Agency staff 3/3: War on agency staff spending

March 17, 2017 • Reading time 2 minutes

One year ago, NHS Improvement declared war on agency staff spending and introduced price caps.

Here is my original blog on the proposal – in summary: I did not think they would work or be effective. It generated a lot of interest, mainly from people directly affected by the proposed caps.

One year on: NHS Improvement claims the caps have bought down spend by £600m, but say there is more to do to reduce spending.

1. Counterfactual and full analysis

It is a bit simplistic to simply take spend last year and compare it to spend this year (what if we had a particularly mild winter?).

Has the cap driven the impact (i.e. a lower price for staff), or has there been a fall in the number of staff? Having seen the challenges of running a safe and sustainable ward, I am not sure how I feel about under staffing.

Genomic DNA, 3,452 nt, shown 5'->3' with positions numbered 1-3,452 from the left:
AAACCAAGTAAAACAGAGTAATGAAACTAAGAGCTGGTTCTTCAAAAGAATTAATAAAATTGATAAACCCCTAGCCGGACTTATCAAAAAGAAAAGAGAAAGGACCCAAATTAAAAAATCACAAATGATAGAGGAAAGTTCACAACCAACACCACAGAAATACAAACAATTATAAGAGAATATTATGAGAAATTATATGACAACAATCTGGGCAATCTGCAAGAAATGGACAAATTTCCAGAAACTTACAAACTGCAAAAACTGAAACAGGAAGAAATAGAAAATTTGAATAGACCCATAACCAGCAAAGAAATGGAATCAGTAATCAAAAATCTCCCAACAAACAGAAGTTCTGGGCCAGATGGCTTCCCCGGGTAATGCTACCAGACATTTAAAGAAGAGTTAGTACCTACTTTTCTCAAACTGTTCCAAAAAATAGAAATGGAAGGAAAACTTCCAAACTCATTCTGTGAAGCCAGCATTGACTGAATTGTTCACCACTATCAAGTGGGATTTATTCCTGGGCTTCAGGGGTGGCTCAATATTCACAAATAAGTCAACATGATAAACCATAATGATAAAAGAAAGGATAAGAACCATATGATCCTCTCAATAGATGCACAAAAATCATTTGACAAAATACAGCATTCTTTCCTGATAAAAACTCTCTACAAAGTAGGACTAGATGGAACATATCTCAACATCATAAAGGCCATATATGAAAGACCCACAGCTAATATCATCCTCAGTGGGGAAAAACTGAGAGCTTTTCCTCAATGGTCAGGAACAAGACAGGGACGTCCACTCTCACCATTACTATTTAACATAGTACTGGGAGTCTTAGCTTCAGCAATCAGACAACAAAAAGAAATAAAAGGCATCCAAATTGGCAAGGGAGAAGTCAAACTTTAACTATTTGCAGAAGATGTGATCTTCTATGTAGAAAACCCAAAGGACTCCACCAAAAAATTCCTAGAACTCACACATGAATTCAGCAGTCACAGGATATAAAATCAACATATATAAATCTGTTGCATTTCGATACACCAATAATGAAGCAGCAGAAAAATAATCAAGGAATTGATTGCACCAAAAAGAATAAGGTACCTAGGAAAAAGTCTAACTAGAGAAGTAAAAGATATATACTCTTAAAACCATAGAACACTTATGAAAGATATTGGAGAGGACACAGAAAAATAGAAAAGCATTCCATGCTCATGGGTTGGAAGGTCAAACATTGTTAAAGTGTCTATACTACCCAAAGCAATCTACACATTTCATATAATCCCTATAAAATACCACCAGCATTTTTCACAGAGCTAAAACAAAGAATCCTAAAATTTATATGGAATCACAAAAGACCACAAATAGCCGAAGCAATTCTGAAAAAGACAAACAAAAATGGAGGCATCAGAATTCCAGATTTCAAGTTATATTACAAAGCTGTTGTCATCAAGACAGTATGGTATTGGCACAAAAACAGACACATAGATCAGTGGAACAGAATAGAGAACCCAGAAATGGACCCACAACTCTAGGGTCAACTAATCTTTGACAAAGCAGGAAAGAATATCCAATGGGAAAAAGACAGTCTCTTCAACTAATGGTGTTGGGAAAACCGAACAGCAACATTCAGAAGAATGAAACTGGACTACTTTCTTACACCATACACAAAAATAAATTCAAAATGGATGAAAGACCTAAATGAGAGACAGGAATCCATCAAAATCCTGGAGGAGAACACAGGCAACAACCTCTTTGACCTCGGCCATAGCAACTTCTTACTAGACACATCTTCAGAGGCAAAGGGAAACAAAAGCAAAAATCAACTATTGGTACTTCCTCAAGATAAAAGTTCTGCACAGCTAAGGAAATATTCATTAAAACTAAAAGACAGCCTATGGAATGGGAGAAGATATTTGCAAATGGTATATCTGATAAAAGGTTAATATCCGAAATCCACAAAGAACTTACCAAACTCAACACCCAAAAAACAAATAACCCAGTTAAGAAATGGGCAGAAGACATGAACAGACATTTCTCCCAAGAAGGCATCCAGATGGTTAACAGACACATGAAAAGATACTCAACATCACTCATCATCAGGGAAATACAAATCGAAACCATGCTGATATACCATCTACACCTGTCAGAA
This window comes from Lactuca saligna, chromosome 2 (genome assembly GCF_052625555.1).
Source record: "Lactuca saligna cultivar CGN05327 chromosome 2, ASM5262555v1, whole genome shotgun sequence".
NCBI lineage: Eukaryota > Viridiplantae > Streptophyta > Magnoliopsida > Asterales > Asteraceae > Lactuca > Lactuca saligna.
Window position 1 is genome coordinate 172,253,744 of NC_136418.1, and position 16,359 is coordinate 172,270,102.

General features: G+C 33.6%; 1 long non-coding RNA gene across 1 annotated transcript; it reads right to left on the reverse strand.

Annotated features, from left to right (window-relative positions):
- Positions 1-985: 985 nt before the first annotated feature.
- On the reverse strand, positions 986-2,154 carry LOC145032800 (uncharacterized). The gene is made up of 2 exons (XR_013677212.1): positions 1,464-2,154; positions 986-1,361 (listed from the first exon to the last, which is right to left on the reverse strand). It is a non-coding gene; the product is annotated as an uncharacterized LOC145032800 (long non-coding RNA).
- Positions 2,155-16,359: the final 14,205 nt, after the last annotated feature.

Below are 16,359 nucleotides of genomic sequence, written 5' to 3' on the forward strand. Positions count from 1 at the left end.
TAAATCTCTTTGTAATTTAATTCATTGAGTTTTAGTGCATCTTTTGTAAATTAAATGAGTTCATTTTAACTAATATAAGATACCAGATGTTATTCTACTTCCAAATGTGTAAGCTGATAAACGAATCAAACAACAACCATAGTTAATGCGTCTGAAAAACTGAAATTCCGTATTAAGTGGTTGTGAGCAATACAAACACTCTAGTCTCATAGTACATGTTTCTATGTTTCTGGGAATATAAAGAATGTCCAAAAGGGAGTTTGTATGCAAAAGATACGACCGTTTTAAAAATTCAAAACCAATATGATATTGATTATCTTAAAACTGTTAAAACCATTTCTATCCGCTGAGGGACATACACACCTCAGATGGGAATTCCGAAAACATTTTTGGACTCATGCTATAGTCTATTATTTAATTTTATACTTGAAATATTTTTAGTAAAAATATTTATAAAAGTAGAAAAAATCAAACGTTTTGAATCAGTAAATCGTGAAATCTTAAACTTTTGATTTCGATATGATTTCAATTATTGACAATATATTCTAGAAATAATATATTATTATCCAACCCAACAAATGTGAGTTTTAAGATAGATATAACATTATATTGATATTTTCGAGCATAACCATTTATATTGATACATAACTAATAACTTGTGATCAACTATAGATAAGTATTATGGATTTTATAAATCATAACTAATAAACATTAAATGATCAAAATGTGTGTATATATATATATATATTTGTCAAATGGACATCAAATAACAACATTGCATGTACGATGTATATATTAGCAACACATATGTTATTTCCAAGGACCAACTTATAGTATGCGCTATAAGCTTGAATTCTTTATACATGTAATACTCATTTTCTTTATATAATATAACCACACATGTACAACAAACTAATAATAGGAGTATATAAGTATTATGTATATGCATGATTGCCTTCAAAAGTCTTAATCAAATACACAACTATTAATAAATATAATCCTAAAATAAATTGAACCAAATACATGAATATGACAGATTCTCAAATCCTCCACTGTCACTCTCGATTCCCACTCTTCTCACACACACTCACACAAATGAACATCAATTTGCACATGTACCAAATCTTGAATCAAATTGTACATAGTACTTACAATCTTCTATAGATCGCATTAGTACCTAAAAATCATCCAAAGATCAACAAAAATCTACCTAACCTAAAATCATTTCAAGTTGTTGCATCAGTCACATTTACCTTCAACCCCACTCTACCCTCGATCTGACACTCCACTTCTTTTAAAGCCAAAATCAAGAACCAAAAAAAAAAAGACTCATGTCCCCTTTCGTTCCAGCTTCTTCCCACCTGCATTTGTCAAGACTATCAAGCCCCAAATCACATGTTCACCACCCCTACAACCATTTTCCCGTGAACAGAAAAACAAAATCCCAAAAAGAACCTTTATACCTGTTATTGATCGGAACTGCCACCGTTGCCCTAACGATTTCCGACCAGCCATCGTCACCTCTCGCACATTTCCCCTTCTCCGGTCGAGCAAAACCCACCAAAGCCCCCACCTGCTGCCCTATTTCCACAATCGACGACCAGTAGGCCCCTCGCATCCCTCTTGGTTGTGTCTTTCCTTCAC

2. Broader financial situation

It may be great news that spending on agency staff has gone down, but the narrow focus misses the fact that provider deficits have increased.

Either there is a lot more to go at on agency spending (seems to be the tone of the NHS Improvement press release), or agency spend is not as important as implied.

3. Productivity impact

Referral to treatment times have been going up. The standard for an elective operation is 18 weeks, although many hospitals have been failing this in recent months.

One of the blockers to having an operation is a lack of nursing staff in hospital operating theatres. Without enough qualified staff, the theatre cannot go on. So operations are not scheduled or cancelled at the last minute.

It would be good to see more data published on agency spending to get under the skin of what is actually happening (“is anything unexpected happening?”). And it would be good to spend more time investigating the effect. But perhaps two bits of anecdotal feedback contain some food for thought:

  • A conversation with a senior executive in an agency: “cap, what cap… our business has grown since the cap was introduced”.
  • The hiring of agency staff (when previously there were none) at a well-run hospital to help address their RTT challenges.


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